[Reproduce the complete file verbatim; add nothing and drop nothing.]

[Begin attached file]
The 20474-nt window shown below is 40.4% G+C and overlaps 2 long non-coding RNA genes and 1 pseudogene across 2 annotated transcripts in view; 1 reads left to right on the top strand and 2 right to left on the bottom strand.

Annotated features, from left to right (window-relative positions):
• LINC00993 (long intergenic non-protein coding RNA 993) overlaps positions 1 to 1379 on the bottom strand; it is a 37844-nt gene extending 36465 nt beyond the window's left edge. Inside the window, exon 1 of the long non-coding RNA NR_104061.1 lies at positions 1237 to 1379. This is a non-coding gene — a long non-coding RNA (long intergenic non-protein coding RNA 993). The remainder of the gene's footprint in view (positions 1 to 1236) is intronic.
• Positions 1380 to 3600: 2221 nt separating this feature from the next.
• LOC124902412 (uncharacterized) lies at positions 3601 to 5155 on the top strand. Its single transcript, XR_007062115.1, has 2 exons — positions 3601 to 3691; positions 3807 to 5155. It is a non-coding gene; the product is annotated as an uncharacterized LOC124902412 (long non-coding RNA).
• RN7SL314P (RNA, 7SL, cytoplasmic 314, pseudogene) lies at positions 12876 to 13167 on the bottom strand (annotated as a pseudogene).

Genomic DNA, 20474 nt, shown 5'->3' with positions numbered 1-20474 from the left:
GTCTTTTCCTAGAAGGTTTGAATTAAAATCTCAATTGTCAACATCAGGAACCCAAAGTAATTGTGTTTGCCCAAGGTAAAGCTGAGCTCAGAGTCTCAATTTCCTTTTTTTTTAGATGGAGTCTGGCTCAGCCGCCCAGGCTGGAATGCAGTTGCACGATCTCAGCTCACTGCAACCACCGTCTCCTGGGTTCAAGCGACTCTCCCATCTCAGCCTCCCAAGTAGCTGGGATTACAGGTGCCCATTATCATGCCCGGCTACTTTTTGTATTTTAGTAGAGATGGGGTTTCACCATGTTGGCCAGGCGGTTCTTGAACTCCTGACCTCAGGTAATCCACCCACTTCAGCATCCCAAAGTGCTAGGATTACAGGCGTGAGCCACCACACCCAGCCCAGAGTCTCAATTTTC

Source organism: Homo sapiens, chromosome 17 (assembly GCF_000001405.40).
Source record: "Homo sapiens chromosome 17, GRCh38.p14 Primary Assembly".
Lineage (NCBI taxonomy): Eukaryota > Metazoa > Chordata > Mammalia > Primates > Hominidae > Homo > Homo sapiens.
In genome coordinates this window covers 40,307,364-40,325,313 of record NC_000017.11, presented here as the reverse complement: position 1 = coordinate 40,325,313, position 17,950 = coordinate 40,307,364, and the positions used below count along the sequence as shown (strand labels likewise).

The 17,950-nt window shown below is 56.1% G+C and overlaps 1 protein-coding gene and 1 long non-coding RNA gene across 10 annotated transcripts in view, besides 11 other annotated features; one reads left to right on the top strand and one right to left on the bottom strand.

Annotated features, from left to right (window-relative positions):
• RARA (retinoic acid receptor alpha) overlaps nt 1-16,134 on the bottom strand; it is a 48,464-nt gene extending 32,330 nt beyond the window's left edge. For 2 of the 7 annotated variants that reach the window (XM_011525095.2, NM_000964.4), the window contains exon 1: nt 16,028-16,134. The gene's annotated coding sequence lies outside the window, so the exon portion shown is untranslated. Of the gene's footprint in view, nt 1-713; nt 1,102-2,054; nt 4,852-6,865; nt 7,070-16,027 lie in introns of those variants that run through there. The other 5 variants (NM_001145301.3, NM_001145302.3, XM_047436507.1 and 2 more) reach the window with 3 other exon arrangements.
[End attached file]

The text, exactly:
The 20474-nt window shown below is 40.4% G+C and overlaps 2 long non-coding RNA genes and 1 pseudogene across 2 annotated transcripts in view; 1 reads left to right on the top strand and 2 right to left on the bottom strand.

Annotated features, from left to right (window-relative positions):
• LINC00993 (long intergenic non-protein coding RNA 993) overlaps positions 1 to 1379 on the bottom strand; it is a 37844-nt gene extending 36465 nt beyond the window's left edge. Inside the window, exon 1 of the long non-coding RNA NR_104061.1 lies at positions 1237 to 1379. This is a non-coding gene — a long non-coding RNA (long intergenic non-protein coding RNA 993). The remainder of the gene's footprint in view (positions 1 to 1236) is intronic.
• Positions 1380 to 3600: 2221 nt separating this feature from the next.
• LOC124902412 (uncharacterized) lies at positions 3601 to 5155 on the top strand. Its single transcript, XR_007062115.1, has 2 exons — positions 3601 to 3691; positions 3807 to 5155. It is a non-coding gene; the product is annotated as an uncharacterized LOC124902412 (long non-coding RNA).
• RN7SL314P (RNA, 7SL, cytoplasmic 314, pseudogene) lies at positions 12876 to 13167 on the bottom strand (annotated as a pseudogene).

Genomic DNA, 20474 nt, shown 5'->3' with positions numbered 1-20474 from the left:
GTCTTTTCCTAGAAGGTTTGAATTAAAATCTCAATTGTCAACATCAGGAACCCAAAGTAATTGTGTTTGCCCAAGGTAAAGCTGAGCTCAGAGTCTCAATTTCCTTTTTTTTTAGATGGAGTCTGGCTCAGCCGCCCAGGCTGGAATGCAGTTGCACGATCTCAGCTCACTGCAACCACCGTCTCCTGGGTTCAAGCGACTCTCCCATCTCAGCCTCCCAAGTAGCTGGGATTACAGGTGCCCATTATCATGCCCGGCTACTTTTTGTATTTTAGTAGAGATGGGGTTTCACCATGTTGGCCAGGCGGTTCTTGAACTCCTGACCTCAGGTAATCCACCCACTTCAGCATCCCAAAGTGCTAGGATTACAGGCGTGAGCCACCACACCCAGCCCAGAGTCTCAATTTTC

Source organism: Homo sapiens, chromosome 17 (assembly GCF_000001405.40).
Source record: "Homo sapiens chromosome 17, GRCh38.p14 Primary Assembly".
Lineage (NCBI taxonomy): Eukaryota > Metazoa > Chordata > Mammalia > Primates > Hominidae > Homo > Homo sapiens.
In genome coordinates this window covers 40,307,364-40,325,313 of record NC_000017.11, presented here as the reverse complement: position 1 = coordinate 40,325,313, position 17,950 = coordinate 40,307,364, and the positions used below count along the sequence as shown (strand labels likewise).

The 17,950-nt window shown below is 56.1% G+C and overlaps 1 protein-coding gene and 1 long non-coding RNA gene across 10 annotated transcripts in view, besides 11 other annotated features; one reads left to right on the top strand and one right to left on the bottom strand.

Annotated features, from left to right (window-relative positions):
• RARA (retinoic acid receptor alpha) overlaps nt 1-16,134 on the bottom strand; it is a 48,464-nt gene extending 32,330 nt beyond the window's left edge. For 2 of the 7 annotated variants that reach the window (XM_011525095.2, NM_000964.4), the window contains exon 1: nt 16,028-16,134. The gene's annotated coding sequence lies outside the window, so the exon portion shown is untranslated. Of the gene's footprint in view, nt 1-713; nt 1,102-2,054; nt 4,852-6,865; nt 7,070-16,027 lie in introns of those variants that run through there. The other 5 variants (NM_001145301.3, NM_001145302.3, XM_047436507.1 and 2 more) reach the window with 3 other exon arrangements.